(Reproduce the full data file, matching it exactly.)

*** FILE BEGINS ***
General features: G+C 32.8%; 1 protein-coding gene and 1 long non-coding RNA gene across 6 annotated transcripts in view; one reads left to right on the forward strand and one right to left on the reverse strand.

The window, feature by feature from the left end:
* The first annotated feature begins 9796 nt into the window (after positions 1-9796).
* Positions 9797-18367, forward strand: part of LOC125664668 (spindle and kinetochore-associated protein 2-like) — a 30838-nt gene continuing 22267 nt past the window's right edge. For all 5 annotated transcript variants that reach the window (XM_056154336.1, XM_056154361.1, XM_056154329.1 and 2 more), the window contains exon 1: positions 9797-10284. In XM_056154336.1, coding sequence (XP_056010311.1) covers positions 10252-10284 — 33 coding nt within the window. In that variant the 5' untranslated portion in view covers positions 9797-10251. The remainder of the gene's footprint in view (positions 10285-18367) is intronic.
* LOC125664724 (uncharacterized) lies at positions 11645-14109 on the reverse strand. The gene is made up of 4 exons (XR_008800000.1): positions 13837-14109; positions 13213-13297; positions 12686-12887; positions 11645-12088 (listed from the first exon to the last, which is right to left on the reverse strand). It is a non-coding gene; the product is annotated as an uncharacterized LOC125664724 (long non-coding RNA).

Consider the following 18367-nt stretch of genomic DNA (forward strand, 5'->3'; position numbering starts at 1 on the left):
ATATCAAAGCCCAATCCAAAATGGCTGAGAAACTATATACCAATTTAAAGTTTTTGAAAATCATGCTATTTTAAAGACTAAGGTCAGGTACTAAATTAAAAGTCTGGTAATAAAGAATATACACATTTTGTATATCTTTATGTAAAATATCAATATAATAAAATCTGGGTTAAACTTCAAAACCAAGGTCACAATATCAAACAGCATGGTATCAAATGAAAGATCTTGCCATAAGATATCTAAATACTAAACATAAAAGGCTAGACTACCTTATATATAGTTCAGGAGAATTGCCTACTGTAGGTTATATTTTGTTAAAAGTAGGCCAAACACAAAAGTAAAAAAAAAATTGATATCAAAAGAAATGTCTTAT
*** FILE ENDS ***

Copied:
General features: G+C 32.8%; 1 protein-coding gene and 1 long non-coding RNA gene across 6 annotated transcripts in view; one reads left to right on the forward strand and one right to left on the reverse strand.

The window, feature by feature from the left end:
* The first annotated feature begins 9796 nt into the window (after positions 1-9796).
* Positions 9797-18367, forward strand: part of LOC125664668 (spindle and kinetochore-associated protein 2-like) — a 30838-nt gene continuing 22267 nt past the window's right edge. For all 5 annotated transcript variants that reach the window (XM_056154336.1, XM_056154361.1, XM_056154329.1 and 2 more), the window contains exon 1: positions 9797-10284. In XM_056154336.1, coding sequence (XP_056010311.1) covers positions 10252-10284 — 33 coding nt within the window. In that variant the 5' untranslated portion in view covers positions 9797-10251. The remainder of the gene's footprint in view (positions 10285-18367) is intronic.
* LOC125664724 (uncharacterized) lies at positions 11645-14109 on the reverse strand. The gene is made up of 4 exons (XR_008800000.1): positions 13837-14109; positions 13213-13297; positions 12686-12887; positions 11645-12088 (listed from the first exon to the last, which is right to left on the reverse strand). It is a non-coding gene; the product is annotated as an uncharacterized LOC125664724 (long non-coding RNA).

Consider the following 18367-nt stretch of genomic DNA (forward strand, 5'->3'; position numbering starts at 1 on the left):
ATATCAAAGCCCAATCCAAAATGGCTGAGAAACTATATACCAATTTAAAGTTTTTGAAAATCATGCTATTTTAAAGACTAAGGTCAGGTACTAAATTAAAAGTCTGGTAATAAAGAATATACACATTTTGTATATCTTTATGTAAAATATCAATATAATAAAATCTGGGTTAAACTTCAAAACCAAGGTCACAATATCAAACAGCATGGTATCAAATGAAAGATCTTGCCATAAGATATCTAAATACTAAACATAAAAGGCTAGACTACCTTATATATAGTTCAGGAGAATTGCCTACTGTAGGTTATATTTTGTTAAAAGTAGGCCAAACACAAAAGTAAAAAAAAAATTGATATCAAAAGAAATGTCTTAT